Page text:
I’ve got a couple of questions if possible.

Laura:

Great. Yeah, please.

Glenn:

One that I’m going to ask directly from Sharif Arondean. Does the sorting differ by zone, A versus V?

Laura:

Yes, it does. In our model, we just look at, we kind of group it all together. The V zone is actually a very, very small part of the story even though we think a lot about coastal flood risk and it’s a very important piece. It’s a very small fraction of the… It’s a small fraction of our sample which is reflective of the distribution of properties in this area. But yes, we do, we do see a differential sorting. And I’ll show a few in a few slides differential responses by different zones as well.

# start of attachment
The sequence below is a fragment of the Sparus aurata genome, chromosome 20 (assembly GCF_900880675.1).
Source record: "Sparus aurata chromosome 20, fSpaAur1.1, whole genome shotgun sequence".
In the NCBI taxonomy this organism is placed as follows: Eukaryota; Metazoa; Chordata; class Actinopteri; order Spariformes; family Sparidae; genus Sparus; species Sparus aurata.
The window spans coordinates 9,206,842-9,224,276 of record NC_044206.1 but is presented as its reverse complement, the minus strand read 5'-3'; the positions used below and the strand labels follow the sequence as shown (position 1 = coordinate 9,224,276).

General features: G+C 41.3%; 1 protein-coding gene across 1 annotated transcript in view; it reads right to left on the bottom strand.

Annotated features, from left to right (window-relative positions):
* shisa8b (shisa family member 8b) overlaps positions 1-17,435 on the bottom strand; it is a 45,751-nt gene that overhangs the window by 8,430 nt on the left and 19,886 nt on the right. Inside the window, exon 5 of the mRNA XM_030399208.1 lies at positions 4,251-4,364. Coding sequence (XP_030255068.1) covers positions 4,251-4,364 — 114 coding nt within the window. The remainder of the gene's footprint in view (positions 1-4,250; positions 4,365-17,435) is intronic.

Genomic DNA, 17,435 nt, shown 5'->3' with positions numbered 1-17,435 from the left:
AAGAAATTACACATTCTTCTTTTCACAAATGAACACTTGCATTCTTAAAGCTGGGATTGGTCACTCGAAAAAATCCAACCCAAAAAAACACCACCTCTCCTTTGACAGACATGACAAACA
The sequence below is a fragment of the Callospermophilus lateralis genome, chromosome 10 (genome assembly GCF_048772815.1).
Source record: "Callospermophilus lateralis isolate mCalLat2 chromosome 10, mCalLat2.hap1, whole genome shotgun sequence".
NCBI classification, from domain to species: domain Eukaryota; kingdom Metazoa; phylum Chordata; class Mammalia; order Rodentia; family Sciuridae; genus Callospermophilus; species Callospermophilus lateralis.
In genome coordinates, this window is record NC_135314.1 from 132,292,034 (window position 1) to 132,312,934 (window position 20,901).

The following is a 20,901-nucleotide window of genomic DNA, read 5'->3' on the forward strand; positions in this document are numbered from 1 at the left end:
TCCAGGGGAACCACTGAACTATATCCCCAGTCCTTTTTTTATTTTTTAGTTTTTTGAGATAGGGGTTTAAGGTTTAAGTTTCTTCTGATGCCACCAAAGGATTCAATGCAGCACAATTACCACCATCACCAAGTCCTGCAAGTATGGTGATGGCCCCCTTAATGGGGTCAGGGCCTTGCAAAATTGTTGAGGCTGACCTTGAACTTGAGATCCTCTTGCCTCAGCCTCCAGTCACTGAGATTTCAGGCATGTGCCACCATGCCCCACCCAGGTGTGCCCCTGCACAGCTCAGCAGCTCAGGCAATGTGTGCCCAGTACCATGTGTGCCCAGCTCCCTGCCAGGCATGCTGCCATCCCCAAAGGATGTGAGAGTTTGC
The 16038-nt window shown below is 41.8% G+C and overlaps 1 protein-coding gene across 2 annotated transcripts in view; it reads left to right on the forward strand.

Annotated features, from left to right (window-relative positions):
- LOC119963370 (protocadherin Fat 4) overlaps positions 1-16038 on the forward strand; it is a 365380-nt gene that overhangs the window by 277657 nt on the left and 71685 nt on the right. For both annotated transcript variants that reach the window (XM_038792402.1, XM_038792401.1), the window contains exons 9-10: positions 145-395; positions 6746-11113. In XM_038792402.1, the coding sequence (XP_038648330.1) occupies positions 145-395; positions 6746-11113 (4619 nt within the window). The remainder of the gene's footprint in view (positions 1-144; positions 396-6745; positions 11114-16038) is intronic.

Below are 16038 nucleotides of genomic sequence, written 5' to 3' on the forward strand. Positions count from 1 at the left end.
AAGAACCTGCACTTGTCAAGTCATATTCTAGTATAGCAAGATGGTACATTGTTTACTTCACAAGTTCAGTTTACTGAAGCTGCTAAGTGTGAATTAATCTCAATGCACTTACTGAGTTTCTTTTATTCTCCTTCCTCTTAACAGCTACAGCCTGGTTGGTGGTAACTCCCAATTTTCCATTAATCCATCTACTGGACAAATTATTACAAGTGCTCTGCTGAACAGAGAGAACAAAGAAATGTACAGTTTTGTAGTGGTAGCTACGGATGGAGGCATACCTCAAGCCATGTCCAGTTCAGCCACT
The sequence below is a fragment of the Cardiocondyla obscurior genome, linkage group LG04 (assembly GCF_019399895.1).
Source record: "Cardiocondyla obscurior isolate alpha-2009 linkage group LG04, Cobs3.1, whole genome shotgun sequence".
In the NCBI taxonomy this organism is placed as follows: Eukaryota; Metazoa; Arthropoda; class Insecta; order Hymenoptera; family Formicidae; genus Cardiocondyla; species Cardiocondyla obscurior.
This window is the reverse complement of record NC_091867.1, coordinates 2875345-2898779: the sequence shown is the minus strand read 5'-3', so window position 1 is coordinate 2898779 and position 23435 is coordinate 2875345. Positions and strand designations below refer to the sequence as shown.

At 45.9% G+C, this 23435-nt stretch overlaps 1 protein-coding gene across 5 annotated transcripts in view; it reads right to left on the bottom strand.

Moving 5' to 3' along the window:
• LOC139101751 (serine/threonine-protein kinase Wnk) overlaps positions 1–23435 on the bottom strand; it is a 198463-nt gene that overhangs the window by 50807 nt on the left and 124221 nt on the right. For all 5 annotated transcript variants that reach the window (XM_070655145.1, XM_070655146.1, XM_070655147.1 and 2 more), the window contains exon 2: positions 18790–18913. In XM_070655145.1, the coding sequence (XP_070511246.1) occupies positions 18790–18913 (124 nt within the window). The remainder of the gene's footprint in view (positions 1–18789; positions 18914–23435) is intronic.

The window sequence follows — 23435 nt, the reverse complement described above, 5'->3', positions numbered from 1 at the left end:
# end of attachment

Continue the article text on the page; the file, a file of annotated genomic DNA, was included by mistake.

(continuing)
Glenn:

Great and Richard Toll wanted to ask a question.

Richard Toll:

Hello, can you hear me?

Laura:

Yes, thank you.

Richard:

Hi and I may just be jumping ahead of you but it is of course also true that what we see for all sorts of reasons, is that people of the same ethnicity tend to cluster together in a particular neighborhood, how does that relate to your finding of sorting by ethnicity, and could that be partial explanation of this?

Laura: